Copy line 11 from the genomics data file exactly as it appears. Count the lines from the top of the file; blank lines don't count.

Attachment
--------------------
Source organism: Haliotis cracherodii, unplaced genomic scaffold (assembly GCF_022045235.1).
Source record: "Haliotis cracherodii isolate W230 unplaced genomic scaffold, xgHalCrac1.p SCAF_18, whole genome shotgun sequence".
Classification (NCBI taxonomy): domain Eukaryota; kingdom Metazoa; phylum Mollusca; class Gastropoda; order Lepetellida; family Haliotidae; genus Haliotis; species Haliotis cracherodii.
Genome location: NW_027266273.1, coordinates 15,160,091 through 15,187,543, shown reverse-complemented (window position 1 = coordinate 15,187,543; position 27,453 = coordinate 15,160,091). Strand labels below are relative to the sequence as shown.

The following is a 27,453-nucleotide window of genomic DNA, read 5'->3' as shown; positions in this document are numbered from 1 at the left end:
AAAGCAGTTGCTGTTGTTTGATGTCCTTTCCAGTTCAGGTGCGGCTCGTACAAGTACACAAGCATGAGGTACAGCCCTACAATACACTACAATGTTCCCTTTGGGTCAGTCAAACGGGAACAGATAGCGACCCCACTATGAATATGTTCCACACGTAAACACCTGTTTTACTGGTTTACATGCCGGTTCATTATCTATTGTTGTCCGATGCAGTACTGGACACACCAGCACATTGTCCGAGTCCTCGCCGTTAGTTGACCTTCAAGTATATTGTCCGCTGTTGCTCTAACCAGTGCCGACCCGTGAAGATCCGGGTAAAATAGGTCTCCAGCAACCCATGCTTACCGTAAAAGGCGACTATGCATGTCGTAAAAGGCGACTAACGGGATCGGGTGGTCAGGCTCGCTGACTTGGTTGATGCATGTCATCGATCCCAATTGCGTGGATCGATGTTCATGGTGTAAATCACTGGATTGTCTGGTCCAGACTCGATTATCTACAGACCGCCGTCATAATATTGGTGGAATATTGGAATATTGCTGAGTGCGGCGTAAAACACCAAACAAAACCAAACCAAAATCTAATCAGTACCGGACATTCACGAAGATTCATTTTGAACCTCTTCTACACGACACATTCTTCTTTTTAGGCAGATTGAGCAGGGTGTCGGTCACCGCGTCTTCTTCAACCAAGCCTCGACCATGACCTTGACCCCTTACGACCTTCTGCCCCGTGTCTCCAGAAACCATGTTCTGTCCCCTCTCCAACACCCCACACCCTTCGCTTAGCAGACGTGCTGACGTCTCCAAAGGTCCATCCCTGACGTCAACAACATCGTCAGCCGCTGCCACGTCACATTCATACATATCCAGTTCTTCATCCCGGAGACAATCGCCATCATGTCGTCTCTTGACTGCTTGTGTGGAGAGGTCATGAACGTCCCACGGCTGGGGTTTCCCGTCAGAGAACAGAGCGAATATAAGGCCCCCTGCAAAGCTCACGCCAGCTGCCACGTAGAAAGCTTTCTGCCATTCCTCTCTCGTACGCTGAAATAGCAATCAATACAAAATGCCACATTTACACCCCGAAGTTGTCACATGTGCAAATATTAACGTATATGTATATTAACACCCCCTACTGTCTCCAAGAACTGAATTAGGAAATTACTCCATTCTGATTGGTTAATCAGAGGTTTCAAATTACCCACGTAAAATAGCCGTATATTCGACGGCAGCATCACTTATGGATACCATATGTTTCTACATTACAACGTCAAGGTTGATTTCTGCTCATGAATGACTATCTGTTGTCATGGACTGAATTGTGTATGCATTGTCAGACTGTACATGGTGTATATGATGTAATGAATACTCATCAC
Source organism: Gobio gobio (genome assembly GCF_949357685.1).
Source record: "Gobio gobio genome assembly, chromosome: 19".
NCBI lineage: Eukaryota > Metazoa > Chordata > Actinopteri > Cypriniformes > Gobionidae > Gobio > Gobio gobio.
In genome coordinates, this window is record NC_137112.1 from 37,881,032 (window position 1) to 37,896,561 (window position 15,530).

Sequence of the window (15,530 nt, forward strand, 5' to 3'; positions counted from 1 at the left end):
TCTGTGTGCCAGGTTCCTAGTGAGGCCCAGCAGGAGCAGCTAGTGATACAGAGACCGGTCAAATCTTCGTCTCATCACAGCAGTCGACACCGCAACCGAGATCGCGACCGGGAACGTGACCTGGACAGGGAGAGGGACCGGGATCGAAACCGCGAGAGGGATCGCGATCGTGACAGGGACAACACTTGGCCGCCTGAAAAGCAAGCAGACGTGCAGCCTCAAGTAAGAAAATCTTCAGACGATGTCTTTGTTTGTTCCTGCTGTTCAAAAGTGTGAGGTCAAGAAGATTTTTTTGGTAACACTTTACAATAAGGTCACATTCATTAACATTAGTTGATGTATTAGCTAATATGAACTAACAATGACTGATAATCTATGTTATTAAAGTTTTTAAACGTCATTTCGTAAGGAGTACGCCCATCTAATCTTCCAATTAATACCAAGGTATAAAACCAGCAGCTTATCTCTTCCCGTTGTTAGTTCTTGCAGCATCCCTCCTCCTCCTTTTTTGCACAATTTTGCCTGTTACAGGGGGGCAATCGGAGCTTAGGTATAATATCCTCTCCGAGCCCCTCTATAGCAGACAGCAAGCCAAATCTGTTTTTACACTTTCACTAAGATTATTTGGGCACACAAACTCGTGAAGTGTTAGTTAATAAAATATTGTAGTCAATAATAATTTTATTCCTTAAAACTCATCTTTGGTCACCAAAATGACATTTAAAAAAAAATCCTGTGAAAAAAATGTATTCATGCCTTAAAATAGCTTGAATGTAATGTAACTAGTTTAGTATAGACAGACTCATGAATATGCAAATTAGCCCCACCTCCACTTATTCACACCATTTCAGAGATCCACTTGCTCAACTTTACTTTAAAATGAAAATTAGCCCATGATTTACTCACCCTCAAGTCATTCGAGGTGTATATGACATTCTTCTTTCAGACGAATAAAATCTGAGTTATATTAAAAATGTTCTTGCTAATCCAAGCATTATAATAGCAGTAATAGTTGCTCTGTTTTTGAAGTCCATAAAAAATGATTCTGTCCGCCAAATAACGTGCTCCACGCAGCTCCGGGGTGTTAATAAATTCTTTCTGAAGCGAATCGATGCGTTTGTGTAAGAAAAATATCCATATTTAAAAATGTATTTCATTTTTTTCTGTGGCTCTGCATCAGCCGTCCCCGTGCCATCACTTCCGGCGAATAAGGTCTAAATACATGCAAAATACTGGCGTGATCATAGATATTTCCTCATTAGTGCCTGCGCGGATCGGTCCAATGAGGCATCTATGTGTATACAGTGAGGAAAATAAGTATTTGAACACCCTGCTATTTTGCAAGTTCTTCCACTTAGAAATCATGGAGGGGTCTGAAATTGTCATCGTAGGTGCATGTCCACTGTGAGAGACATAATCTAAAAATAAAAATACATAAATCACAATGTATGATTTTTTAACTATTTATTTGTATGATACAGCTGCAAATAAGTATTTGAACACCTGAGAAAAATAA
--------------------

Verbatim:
Sequence of the window (15,530 nt, forward strand, 5' to 3'; positions counted from 1 at the left end):